It`s also important to understand especially for peace-minded people that there is a bad habit of describing this discussion as want to be tough on Russia or soft on Russia.  The goal here is not to be tough on Russia.  The people are being tough on Russia are people who are pillaging that country to the point where 67 percent of urban Russians lack the basic amenities of modern life, indoor plumbing, hot water, heating.  That it is America who is trying to be soft on Russia by helping Russia to become a modern country. 

It is a poor place that is diverting a lot of its resources into corruption and confrontation.  And the goal of NATO is not to fight Russia but ready the way so Russia can be a proper European country, democratic, and inside the European Union. 

O`DONNELL:  In Helene`s reporting, there is certain kind of Brexit element to it which is that withdrawing from NATO requires basically a year`s notice to NATO, so if the president announced it tomorrow, it would take about a year to actually execute the withdrawal.  That would give Congress time to act to prevent it.

Let`s listen to what Democratic Congresswoman Jackie Speier said about what Congress should do if the president does this.


REP. JACKIE SPEIER (D), CALIFORNIA:  I think that act would be so destructive to our country and to our ability to protect the national security of every American that it would be a ground for some profound effort by our part, whether it`s impeachment or the 25th Amendment.  He can`t do that. 


O`DONNELL:  Evelyn Farkas, so the resistance to this in Congress goes beyond the concept of just passing legislation that would tie the president`s hands and prevent him from doing it.  It`s seen as so grave and so grave a disservice that it again, raises the issue of possible impeachment.

EVELYN FARKAS, FORMER DEPUTY ASSISTANT SECRETARY OF DEFENSE:  Yes, Lawrence, first of all, it`s important to note that there are a lot of people in this town who know what`s been going on behind the scenes and they are not talking.  Some of them were talking right in the aftermath of the summit last summer and some of them were talking to people like me.  And those people were senior administration officials, some of whom have since moved on. 

When Secretary Mattis resigned in light of what I had heard, I also started talking a little bit to reporters because frankly speaking, when you look at Secretary Mattis` letter, he puts in there, I`m resigning, as you he pointed out after February 28th; the date of the summit, because at that summit, I want to be able to be there to articulate and protect Department of Defense interests.  Department of defense interests, which really means American in national security interests.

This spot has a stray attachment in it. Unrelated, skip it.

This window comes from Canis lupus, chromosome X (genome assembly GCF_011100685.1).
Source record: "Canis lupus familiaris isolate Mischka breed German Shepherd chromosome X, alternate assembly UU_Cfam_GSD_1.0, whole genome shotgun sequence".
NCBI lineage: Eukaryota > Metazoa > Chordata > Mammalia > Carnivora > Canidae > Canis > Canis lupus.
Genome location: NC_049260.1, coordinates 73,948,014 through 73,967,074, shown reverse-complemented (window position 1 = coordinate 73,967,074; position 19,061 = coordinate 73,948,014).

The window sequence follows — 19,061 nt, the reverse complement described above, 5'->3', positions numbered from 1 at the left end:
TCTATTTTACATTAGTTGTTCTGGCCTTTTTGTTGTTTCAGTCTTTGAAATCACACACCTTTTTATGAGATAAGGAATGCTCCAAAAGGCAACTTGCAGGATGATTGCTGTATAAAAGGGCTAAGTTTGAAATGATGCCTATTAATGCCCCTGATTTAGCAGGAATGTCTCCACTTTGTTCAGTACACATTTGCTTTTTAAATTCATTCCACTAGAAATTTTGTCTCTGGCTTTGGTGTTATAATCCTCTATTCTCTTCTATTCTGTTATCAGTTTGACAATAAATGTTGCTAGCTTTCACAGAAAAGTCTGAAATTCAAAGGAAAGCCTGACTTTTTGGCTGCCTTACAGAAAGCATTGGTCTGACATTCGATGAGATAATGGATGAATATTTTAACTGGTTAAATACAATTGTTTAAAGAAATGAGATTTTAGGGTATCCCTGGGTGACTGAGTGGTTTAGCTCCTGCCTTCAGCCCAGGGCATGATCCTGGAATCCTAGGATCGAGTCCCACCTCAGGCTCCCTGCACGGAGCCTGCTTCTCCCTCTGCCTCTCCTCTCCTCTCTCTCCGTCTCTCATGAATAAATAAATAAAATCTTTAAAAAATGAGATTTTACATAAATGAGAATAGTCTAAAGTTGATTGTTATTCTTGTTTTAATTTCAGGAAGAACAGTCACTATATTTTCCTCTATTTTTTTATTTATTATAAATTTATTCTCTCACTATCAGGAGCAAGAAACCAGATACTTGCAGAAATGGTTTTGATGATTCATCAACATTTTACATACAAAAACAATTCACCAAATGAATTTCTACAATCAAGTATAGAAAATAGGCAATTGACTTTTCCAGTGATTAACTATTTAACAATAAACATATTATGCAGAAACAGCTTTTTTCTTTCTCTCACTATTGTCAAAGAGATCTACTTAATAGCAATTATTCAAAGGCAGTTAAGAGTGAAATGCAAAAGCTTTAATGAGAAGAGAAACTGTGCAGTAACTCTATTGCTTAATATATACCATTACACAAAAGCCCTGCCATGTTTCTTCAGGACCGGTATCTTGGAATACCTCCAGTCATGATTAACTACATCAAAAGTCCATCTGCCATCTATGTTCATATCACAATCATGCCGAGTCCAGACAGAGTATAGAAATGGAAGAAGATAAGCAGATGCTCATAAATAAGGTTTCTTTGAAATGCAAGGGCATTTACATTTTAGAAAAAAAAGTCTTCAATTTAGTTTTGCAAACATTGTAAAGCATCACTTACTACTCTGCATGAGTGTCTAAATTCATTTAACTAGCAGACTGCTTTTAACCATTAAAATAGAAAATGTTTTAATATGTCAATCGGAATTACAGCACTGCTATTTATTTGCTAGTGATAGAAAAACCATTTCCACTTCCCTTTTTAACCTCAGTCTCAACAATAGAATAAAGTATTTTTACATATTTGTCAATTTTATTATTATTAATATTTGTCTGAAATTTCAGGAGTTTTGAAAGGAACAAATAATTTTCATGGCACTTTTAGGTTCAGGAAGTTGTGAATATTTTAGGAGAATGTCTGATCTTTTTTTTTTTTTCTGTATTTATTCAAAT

So, Secretary Mattis is signaling he`s afraid if he`s not there at the next summit, something bad might happen, the department`s interest might not be represented fully.  And the reason for that is because President Trump got awfully close at that last summit meeting to withdrawing and it required the intervention of cabinet level officials and it sounds like also some foreign officials to keep him from doing so.  And in fact, it was so bad when he went to give the press conference, not everybody knew -- most people didn`t know except for Donald Trump what he was going to say.

So, the Senate actually got word of this and if you recall in the last Senate, in the last House, they passed legislation tying the president`s hands.  So, the Graham-Menendez bill from the last Senate, it would have to be passed again, but it contains a provision that says the president cannot withdraw the United States from NATO without the approval and the consent of the Senate. 

O`DONNELL:  And, Helene Cooper, you spoke to Europeans, European sources in the article.  What do you expect their feeling to be at that next defense minister`s meeting without James Mattis there? 

COOPER:  There is a lot of worry among the Europeans.  I remember I was with Mattis -- with Defense Secretary Mattis when he first went right after the inauguration when he took his first foreign trip and we went to Munich to the security conference and we also went to Brussels, to NATO. 

And there was so much reassuring that Jim Mattis was doing with the Europeans.  It was a lot of don`t worry.  You know, we still have these institutions, this -- America is still America.  So, there was a lot of that. 

Most of the European diplomats I talked to love Jim Mattis and they tend to, they were pretty aghast -- this whole idea of Mattis as the last man standing sort of almost the last adult in the room sort of originated in Europe.  So I think there is going to be a lot of concern.  We don`t know yet how Acting Defense Secretary Patrick Shanahan, I mean, he does support -- we believe he does support NATO but we`re not -- nobody is sure yet or how strong he is going to be on defending the alliance to President Trump.